Victimising labour

By

Umer A. Chaudhry

Just as Prime Minister Yousaf Raza Gillani reiterated the strong resolve of his government to revise the anti-workers legislation of the country on May 30th, an ugly episode unfolded in Lahore that exposes the deep prejudice against the working classes entrenched in the folds of the Pakistani State. Niaz Shaikh, a labor leader associated with the Labour Party of Pakistan and National Trade Union Federation, was arrested from Model Town, Lahore, by police on May 25th on baseless charges of dacoity that purportedly took place in 2006. His real crime, however, was that he assisted the disorganized workers of the factory unit of an interior designing company to form their first trade union. Such crimes seldom go unnoticed by the owners of the industries who are well aware of how to use the corrupt law enforcement officers. This time around, Niaz Shaik had to face to the brunt for helping poor workers in their legitimate struggle for the fundamental constitutional right to form a trade union.

When the Prime Minister of Pakistan announced his government’s plan to form a new labor policy that will end all anti-workers legislation on May 30th, Niaz Shaikh was presented in handcuffs at the court of the Senior Civil Judge and Judicial Magistrate at Model Town Courts, Arif Khan Niazi, for the extension of physical remand. Upon hearing the issue in detail, the Judge held that the charges of dacoity on Niaz Shaikh were not proved. Niaz Shaikh was discharged and Police was ordered to open his handcuffs. Had the entire drama ended there and then, it could have been a triumph of justice. Justice, however, is never easy to find in Pakistan. The Police, in utter disregard of the Court’s order, refused to remove the handcuffs of Niaz Shaikh and rearrested him. Neither the Court nor Niaz Shaikh was informed if any charges other than the 2006 dacoity lied against him. He was arrested, in plain violation to his fundamental rights and in complete disrespect of the verdict of the Court.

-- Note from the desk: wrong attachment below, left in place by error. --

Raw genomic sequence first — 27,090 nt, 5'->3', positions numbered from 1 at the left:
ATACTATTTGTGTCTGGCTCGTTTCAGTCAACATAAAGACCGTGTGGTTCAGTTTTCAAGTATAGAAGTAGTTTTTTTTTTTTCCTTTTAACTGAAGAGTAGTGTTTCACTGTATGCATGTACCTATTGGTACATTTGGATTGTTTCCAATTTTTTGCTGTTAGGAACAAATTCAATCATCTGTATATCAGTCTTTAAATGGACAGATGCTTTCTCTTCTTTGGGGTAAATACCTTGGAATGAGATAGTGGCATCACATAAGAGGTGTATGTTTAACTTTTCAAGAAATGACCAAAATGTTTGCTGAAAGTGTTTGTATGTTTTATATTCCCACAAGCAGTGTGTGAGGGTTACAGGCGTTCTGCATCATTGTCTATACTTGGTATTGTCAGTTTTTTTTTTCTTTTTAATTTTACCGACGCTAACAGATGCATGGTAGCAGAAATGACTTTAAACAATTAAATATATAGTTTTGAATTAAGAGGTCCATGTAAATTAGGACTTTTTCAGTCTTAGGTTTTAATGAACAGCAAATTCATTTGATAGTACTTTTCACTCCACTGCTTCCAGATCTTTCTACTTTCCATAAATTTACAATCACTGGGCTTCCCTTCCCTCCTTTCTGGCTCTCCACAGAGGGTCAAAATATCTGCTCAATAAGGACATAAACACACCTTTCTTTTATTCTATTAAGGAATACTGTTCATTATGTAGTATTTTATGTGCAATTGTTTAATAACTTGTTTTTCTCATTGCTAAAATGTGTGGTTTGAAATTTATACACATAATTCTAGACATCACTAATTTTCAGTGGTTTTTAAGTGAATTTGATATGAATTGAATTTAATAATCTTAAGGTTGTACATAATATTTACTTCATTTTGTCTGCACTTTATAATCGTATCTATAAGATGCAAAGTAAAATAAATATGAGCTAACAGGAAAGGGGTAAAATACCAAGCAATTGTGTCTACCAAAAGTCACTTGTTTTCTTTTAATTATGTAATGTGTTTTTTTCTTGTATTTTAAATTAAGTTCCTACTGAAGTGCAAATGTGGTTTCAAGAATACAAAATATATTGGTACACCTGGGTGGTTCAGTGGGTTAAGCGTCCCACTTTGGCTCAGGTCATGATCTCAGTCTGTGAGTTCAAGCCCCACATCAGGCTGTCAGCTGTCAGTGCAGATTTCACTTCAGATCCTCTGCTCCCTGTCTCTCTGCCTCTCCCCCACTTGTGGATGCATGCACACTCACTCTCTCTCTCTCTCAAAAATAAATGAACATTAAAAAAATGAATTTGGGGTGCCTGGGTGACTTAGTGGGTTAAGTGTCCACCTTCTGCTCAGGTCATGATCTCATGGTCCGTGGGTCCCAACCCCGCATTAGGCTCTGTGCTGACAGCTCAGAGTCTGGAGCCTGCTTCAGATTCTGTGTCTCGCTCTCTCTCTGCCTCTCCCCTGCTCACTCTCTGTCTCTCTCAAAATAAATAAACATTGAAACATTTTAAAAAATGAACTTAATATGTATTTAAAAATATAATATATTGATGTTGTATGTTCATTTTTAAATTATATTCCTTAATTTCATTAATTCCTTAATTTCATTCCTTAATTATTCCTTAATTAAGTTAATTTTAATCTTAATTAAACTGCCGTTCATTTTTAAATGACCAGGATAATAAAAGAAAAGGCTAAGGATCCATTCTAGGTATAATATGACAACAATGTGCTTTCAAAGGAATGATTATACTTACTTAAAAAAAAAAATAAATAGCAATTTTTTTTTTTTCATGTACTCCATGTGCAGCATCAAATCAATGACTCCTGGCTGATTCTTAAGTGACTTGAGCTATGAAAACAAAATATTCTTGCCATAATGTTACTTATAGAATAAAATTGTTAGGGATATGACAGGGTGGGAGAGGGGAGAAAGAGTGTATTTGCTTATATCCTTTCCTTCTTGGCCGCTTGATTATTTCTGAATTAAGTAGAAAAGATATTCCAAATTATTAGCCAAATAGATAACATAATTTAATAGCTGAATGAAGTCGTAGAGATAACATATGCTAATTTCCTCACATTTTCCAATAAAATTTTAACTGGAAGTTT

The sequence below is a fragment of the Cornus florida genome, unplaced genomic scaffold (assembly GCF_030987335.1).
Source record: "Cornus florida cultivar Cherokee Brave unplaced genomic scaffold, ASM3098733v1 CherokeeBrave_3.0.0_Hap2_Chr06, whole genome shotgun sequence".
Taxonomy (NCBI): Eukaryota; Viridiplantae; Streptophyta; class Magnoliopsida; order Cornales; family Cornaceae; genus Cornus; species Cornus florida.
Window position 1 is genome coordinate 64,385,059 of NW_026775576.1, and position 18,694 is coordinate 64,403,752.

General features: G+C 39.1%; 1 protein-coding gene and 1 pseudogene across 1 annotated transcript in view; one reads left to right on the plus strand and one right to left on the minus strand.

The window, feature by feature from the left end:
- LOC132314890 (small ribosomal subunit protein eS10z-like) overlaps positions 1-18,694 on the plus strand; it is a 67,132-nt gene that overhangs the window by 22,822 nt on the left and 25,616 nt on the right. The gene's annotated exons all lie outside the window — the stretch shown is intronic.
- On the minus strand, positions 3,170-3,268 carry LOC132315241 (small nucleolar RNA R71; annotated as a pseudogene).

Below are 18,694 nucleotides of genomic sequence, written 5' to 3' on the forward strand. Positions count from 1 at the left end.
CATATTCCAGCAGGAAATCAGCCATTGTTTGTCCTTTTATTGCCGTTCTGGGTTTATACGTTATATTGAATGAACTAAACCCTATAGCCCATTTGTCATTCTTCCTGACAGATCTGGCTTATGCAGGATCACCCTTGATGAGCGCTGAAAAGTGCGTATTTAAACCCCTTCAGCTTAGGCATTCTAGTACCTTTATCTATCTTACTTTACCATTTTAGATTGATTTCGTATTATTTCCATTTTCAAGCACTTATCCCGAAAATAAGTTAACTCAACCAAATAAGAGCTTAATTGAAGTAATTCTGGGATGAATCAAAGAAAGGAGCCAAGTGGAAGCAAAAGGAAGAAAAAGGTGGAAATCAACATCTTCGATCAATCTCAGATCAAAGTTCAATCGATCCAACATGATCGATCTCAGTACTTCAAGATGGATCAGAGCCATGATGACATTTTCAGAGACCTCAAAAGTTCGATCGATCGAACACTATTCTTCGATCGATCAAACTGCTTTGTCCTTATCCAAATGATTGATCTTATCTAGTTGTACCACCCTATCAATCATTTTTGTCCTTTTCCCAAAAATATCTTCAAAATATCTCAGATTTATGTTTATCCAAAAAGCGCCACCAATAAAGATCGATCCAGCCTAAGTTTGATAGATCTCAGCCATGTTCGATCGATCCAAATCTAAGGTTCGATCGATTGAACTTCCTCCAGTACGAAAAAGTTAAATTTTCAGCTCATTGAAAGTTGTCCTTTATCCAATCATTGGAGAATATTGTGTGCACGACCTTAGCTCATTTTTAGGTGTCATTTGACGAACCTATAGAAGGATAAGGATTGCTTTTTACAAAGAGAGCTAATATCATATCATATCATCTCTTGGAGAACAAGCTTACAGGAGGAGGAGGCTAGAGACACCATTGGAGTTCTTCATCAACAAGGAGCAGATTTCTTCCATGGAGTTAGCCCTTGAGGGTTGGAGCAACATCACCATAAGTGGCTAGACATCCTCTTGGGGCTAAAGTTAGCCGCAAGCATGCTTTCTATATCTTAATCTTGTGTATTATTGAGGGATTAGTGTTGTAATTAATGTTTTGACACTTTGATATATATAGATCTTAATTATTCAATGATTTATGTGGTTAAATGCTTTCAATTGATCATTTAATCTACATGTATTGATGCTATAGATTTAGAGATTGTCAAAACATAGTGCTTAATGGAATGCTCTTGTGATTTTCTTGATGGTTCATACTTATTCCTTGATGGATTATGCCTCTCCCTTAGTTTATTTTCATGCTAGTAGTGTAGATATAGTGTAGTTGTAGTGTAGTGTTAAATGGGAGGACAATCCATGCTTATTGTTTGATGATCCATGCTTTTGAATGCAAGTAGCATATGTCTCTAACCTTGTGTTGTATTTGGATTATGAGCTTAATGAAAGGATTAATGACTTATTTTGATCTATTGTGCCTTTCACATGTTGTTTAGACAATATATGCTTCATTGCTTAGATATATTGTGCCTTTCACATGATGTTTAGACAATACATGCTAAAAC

After the second arrest, it took more than a day to find the whereabouts of Niaz Shaikh. His supporters in the meanwhile were running between Model Town and Garden Town in his search, only to find later in the day that he was detained in Garden Town. A new case was framed against Niaz. He was allegedly involved in cheating and criminal intimidation all the while when he was under arrest in Model Town. The workers of the Interwood, in the meanwhile, were being constantly harassed and threatened by the law enforcement agencies.

Niaz was finally able to win his freedom through judiciary on 1st of June. However, the harassment, torture, and humiliation that Niaz went through have gone unaccounted so far.

This small incident is not isolated story of the misuse of power by the Police against workers trying to get together in a union. The Prime Minister of Pakistan, who took up the cause of working people in his official inaugural speech in the National Assembly and ensured the right of union to workers and students, also knows this very well. The prejudice against the laborers is deeply-rooted at various levels of the State and is further galvanized by the corruption and misuse of authority by State officials. The problem exists at a very fundamental level. The issue, then, is whether the government is ready and willing to take any tangible steps in removing these underlying hurdles to the freedom of association.